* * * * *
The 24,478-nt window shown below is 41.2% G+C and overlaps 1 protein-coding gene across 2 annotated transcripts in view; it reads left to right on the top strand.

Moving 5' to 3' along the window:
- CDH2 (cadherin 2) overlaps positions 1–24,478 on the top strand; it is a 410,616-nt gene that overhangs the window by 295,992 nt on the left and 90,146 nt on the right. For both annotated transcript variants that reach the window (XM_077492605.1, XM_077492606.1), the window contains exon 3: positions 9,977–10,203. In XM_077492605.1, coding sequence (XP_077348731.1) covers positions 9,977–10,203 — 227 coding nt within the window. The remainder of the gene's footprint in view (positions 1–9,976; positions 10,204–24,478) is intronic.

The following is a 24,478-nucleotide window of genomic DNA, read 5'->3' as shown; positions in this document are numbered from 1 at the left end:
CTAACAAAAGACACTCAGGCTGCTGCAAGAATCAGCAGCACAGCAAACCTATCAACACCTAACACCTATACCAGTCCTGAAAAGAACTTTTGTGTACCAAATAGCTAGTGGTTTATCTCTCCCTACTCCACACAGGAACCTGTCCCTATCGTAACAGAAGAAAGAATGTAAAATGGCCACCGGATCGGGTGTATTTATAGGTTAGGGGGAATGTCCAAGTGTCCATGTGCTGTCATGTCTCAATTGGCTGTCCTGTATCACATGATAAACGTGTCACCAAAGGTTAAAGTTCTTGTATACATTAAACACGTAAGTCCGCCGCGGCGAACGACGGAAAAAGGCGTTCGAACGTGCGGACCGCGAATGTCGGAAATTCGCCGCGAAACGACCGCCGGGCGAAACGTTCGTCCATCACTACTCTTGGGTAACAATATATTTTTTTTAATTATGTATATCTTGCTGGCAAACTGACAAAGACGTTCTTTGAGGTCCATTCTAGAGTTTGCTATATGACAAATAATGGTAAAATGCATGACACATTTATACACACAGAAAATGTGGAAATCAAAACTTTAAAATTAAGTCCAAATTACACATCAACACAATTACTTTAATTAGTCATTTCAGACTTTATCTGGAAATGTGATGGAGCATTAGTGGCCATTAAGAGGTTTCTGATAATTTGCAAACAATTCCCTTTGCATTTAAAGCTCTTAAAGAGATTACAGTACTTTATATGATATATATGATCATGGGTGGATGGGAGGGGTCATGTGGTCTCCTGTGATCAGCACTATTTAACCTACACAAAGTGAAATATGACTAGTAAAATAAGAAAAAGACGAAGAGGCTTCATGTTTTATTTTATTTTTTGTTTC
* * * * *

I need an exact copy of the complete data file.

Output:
The 24,478-nt window shown below is 41.2% G+C and overlaps 1 protein-coding gene across 2 annotated transcripts in view; it reads left to right on the top strand.

Moving 5' to 3' along the window:
- CDH2 (cadherin 2) overlaps positions 1–24,478 on the top strand; it is a 410,616-nt gene that overhangs the window by 295,992 nt on the left and 90,146 nt on the right. For both annotated transcript variants that reach the window (XM_077492605.1, XM_077492606.1), the window contains exon 3: positions 9,977–10,203. In XM_077492605.1, coding sequence (XP_077348731.1) covers positions 9,977–10,203 — 227 coding nt within the window. The remainder of the gene's footprint in view (positions 1–9,976; positions 10,204–24,478) is intronic.

The following is a 24,478-nucleotide window of genomic DNA, read 5'->3' as shown; positions in this document are numbered from 1 at the left end:
CTAACAAAAGACACTCAGGCTGCTGCAAGAATCAGCAGCACAGCAAACCTATCAACACCTAACACCTATACCAGTCCTGAAAAGAACTTTTGTGTACCAAATAGCTAGTGGTTTATCTCTCCCTACTCCACACAGGAACCTGTCCCTATCGTAACAGAAGAAAGAATGTAAAATGGCCACCGGATCGGGTGTATTTATAGGTTAGGGGGAATGTCCAAGTGTCCATGTGCTGTCATGTCTCAATTGGCTGTCCTGTATCACATGATAAACGTGTCACCAAAGGTTAAAGTTCTTGTATACATTAAACACGTAAGTCCGCCGCGGCGAACGACGGAAAAAGGCGTTCGAACGTGCGGACCGCGAATGTCGGAAATTCGCCGCGAAACGACCGCCGGGCGAAACGTTCGTCCATCACTACTCTTGGGTAACAATATATTTTTTTTAATTATGTATATCTTGCTGGCAAACTGACAAAGACGTTCTTTGAGGTCCATTCTAGAGTTTGCTATATGACAAATAATGGTAAAATGCATGACACATTTATACACACAGAAAATGTGGAAATCAAAACTTTAAAATTAAGTCCAAATTACACATCAACACAATTACTTTAATTAGTCATTTCAGACTTTATCTGGAAATGTGATGGAGCATTAGTGGCCATTAAGAGGTTTCTGATAATTTGCAAACAATTCCCTTTGCATTTAAAGCTCTTAAAGAGATTACAGTACTTTATATGATATATATGATCATGGGTGGATGGGAGGGGTCATGTGGTCTCCTGTGATCAGCACTATTTAACCTACACAAAGTGAAATATGACTAGTAAAATAAGAAAAAGACGAAGAGGCTTCATGTTTTATTTTATTTTTTGTTTC